Greetings and a very good Saturday morning to you all.
Last Saturday, ICYMI, I shared 15 NBA “City Edition” concepts, created by multiple designers (and spearheaded by Casey Vitelli), and today I have the remaining 15. It should be noted that Casey and the 29 other concepters created this project before any of the (mostly leaked, some official) 2023-24 City Editions were known. I think in many (most?) cases, the graphic designers have created better — or at least certainly more well considered — unis than those that have been unveiled so far. Of course, opinions are like certain body parts in that everyone has one, but I think you guys will particularly like this new set. Interestingly, the last set included a large number of white/light jerseys, whereas this set is more populated with darker concepts. That’s just the way the alphabetical cookie crumbles.
I’m including Casey’s introduction again from last week, so you don’t need to click the above link if you missed that.
NBA City Edition Concept Series, Part II
by Casey Vitelli
We had so much fun with the “Earned Edition Concept Series” that we wanted to bring it back, bigger than ever.
I went and grabbed 29 designers (yes… 29…) and we each designed a “City Edition” jersey and battled it out in a follower vote to crown the champion, bracket style.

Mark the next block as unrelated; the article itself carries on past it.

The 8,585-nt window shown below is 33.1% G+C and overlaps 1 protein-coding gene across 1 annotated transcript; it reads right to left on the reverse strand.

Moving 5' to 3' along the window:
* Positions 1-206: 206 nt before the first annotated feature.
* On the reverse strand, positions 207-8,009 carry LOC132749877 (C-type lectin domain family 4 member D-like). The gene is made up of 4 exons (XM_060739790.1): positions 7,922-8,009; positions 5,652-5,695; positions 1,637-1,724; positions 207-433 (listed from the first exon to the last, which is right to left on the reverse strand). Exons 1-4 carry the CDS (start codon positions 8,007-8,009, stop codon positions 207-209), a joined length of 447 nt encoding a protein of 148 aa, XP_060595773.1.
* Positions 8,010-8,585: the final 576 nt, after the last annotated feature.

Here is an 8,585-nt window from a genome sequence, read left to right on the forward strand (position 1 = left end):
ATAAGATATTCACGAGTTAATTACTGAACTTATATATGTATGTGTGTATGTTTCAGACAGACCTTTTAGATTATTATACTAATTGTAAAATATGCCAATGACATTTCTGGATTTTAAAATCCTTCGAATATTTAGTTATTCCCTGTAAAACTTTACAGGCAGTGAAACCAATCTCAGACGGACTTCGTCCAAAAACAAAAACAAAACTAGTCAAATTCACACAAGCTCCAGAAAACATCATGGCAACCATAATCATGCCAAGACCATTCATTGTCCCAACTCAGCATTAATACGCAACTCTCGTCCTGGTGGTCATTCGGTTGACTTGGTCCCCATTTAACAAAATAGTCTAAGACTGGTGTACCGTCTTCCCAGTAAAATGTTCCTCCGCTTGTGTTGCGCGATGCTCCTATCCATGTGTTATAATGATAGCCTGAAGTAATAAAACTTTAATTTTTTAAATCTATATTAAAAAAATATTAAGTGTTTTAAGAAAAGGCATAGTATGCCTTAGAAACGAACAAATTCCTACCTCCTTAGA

One small bit of info, though: We didn’t announce who designed which jersey to make things interesting.
Miami Heat — @DemenzGr
With the design of the t-shirt I sought to show through a characteristic plot of the beach that so characterizes the city of Miami. The cyan and magenta colors represent Miami, referring to the characteristic Miami Vice posters. The background color black was chosen to generate contrast with the other colors.
Milwaukee Bucks — @MJD7Design
This design was inspired by Milwaukee’s Dan W. Hoan Memorial Bridge, which just a few years ago had LED lights installed that can light up in Bucks’ green. The pattern on the side, a twist on the Bucks’ classic “Irish rainbow” striping pattern, is inspired by the reflections from the water of the Kinnickinnic River caused by the lights.
Minnesota Timberwolves — @Lance_Hinesman
Inspired by the signage seen upon entering and exiting the state of Minnesota. The colors dark, with subtle shades of green and a nod to the North Star on the collar.
New Orleans Pelicans — @niranjan.psd (instagram)
Inspired by New Orleans’ rich history of jazz music, this design pays tribute to the decor found in the French Quarter’s historic Preservation Hall. Featuring the team’s throwback NOLA wordmark on the chest and the symbol on the Preservation Hall bass drum on the collar, this design is rooted in New Orleans musical background.
New York Knicks — @mrjojostephens